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17 Sep 2008 14:16
Global numbers afflicted by acute hunger rose from 850-million to 925-million by the start of 2008 because of rising prices, the head of the United Nations Food and Agriculture Organisation (FAO) said on Wednesday.
The number of people suffering from malnutrition, before the worst effects of global price rises, “rose just in 2007 by 75-million”, Jacques Diouf, director general of the Rome-based agency, told an Italian Parliament committee, according to ANSA news agency.
An FAO prices index showed global food price rises of 12% in 2006, 24% in 2007 and 50% over the first eight months of 2008, Diouf added—suggesting the number affected is likely to top one billion by the end of the year.
“$30-billion per year must be invested to double food production and eliminate hunger,” Diouf said, calling the figure “modest” in comparison with the amount many countries spend on arms and agriculture.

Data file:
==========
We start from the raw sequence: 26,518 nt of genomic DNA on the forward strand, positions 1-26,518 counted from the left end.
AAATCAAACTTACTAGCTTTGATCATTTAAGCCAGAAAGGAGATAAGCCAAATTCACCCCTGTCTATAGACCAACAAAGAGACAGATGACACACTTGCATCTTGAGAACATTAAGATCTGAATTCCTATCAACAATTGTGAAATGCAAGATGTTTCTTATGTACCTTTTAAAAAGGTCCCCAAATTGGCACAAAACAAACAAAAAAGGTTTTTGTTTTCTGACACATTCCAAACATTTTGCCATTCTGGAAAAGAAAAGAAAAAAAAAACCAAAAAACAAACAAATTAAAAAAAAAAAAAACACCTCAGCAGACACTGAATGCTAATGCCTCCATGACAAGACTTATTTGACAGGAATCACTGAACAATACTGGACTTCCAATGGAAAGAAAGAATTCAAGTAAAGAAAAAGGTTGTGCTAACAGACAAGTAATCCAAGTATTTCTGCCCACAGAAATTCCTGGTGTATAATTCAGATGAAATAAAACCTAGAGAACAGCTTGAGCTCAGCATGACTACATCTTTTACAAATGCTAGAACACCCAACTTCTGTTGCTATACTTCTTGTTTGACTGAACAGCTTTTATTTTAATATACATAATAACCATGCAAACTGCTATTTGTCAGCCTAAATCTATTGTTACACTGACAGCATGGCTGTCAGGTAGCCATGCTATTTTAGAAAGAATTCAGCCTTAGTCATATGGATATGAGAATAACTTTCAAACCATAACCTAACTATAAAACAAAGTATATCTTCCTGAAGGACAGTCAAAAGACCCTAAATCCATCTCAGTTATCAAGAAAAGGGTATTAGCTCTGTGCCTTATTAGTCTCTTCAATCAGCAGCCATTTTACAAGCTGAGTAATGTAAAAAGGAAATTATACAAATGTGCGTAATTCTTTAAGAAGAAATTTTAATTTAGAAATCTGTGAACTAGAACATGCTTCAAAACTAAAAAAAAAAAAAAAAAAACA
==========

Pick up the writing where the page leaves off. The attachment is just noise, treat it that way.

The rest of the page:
An FAO summit vowed in June to halve global hunger by 2015 and take “urgent” action over the global food crisis, but only after going into overtime at the fractious gathering.
In a final declaration at the summit—which saw about $6,5-billion pledged but which exposed strains, notably over biofuels—world leaders also agreed to boost food production in poor countries.
The declaration restated similar conclusions from food summits in 1996 and 2002.
Diouf said previously that “under the current trends, that objective would be obtained in 2150 instead of 2015.”
Rising food prices have pushed 100-million people below the poverty line, the World Bank has estimated, and have sparked protests and even riots in some parts of the world, while also threatening world economic growth.
Experts have blamed a number of factors such as oil prices, growing use of biofuels and increased consumption of high-calorie food, particularly meat, in emerging economies.—AFP
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